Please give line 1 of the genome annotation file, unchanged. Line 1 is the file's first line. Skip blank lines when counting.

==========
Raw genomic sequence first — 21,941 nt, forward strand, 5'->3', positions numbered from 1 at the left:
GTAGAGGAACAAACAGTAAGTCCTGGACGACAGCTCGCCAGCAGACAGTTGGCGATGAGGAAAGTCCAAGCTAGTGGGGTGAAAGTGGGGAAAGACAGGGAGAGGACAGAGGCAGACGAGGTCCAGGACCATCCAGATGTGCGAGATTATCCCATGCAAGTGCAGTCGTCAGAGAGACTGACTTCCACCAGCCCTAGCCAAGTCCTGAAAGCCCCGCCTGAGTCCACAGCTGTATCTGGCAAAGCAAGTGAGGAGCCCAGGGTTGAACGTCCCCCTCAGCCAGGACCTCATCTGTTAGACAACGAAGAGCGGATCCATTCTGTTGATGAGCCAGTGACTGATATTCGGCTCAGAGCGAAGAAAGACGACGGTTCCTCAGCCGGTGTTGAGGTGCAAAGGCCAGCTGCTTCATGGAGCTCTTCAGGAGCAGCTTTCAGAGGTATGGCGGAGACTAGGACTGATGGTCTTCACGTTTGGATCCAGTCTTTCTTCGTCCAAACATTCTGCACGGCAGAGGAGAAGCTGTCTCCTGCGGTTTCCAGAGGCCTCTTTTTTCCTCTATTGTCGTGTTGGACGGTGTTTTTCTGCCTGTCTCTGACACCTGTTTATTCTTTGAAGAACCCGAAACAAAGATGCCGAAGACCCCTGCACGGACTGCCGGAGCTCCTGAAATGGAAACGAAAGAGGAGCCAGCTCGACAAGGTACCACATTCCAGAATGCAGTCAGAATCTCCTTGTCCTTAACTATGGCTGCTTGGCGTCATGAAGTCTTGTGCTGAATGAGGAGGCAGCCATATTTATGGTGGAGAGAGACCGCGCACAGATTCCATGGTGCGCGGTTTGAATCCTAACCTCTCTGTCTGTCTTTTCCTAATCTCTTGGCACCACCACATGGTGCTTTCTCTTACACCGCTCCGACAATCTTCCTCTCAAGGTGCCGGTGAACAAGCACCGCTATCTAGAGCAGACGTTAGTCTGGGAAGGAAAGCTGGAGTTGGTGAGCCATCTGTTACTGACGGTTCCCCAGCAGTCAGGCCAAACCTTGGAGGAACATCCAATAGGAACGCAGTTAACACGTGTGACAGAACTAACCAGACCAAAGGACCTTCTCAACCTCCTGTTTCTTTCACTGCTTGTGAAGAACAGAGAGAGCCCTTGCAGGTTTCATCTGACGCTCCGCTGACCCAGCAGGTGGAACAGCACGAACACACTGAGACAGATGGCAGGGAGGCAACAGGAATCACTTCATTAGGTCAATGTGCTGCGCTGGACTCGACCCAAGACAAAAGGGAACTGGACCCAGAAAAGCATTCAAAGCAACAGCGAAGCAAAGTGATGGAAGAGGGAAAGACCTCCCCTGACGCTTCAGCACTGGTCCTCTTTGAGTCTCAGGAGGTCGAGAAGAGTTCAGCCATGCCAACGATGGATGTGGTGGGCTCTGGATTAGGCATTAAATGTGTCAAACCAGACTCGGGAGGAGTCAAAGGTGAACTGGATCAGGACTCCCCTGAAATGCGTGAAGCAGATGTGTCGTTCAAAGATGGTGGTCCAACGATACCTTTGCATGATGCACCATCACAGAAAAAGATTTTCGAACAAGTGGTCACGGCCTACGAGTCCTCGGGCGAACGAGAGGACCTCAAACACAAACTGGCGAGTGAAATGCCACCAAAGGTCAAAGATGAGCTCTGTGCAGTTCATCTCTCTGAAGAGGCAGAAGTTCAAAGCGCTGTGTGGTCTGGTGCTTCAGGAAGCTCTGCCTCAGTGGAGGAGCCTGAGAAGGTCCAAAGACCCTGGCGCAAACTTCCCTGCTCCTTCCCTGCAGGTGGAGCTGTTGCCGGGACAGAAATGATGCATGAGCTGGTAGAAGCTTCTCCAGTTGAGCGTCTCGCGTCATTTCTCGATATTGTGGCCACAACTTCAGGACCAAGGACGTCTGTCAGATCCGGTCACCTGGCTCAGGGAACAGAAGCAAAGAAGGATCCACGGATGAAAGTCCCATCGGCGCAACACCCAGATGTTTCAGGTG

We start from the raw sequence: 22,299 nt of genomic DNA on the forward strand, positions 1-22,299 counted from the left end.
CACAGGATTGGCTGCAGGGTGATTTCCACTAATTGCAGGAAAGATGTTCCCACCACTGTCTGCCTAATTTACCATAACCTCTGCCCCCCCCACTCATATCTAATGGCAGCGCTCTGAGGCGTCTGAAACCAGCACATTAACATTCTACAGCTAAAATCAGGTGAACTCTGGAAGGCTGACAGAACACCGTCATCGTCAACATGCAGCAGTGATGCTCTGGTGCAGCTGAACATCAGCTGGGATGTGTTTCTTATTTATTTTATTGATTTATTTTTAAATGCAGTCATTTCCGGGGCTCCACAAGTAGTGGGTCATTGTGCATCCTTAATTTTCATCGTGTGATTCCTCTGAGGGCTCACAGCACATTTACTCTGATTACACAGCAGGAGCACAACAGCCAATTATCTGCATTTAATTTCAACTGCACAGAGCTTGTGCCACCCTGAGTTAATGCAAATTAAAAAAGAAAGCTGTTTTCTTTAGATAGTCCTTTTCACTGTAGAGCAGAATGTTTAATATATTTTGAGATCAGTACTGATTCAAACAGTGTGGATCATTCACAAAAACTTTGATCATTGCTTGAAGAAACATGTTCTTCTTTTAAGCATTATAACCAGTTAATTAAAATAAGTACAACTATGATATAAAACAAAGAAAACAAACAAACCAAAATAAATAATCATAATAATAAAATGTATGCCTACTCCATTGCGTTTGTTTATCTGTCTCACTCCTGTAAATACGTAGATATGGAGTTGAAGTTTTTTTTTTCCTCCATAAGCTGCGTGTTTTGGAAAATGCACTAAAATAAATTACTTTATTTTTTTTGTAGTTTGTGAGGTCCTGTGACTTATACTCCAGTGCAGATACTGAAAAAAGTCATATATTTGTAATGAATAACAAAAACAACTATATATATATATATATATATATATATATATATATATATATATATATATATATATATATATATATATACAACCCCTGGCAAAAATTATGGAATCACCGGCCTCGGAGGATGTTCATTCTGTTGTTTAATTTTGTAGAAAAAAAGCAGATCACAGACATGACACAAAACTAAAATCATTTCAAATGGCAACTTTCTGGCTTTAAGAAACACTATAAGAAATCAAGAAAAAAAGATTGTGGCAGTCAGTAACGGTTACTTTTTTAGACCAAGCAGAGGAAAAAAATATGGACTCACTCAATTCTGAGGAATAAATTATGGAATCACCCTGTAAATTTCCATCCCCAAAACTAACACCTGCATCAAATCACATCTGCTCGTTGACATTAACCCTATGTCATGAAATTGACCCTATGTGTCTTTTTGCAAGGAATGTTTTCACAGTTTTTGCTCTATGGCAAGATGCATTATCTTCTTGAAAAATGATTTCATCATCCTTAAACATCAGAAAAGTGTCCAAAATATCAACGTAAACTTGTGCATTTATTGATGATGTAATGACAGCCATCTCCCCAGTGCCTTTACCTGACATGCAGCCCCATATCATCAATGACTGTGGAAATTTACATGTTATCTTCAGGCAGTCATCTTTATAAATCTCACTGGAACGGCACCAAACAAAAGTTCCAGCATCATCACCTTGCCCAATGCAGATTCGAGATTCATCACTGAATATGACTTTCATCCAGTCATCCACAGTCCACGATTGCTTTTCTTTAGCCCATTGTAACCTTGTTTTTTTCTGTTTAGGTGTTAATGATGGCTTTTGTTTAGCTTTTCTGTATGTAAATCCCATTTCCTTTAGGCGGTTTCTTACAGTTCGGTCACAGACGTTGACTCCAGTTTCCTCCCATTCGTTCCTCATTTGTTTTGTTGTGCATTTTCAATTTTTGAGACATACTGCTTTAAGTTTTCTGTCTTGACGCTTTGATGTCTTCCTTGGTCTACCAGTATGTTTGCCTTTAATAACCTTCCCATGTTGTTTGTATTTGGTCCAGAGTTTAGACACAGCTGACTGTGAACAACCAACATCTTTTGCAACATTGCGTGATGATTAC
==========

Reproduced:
Raw genomic sequence first — 21,941 nt, forward strand, 5'->3', positions numbered from 1 at the left: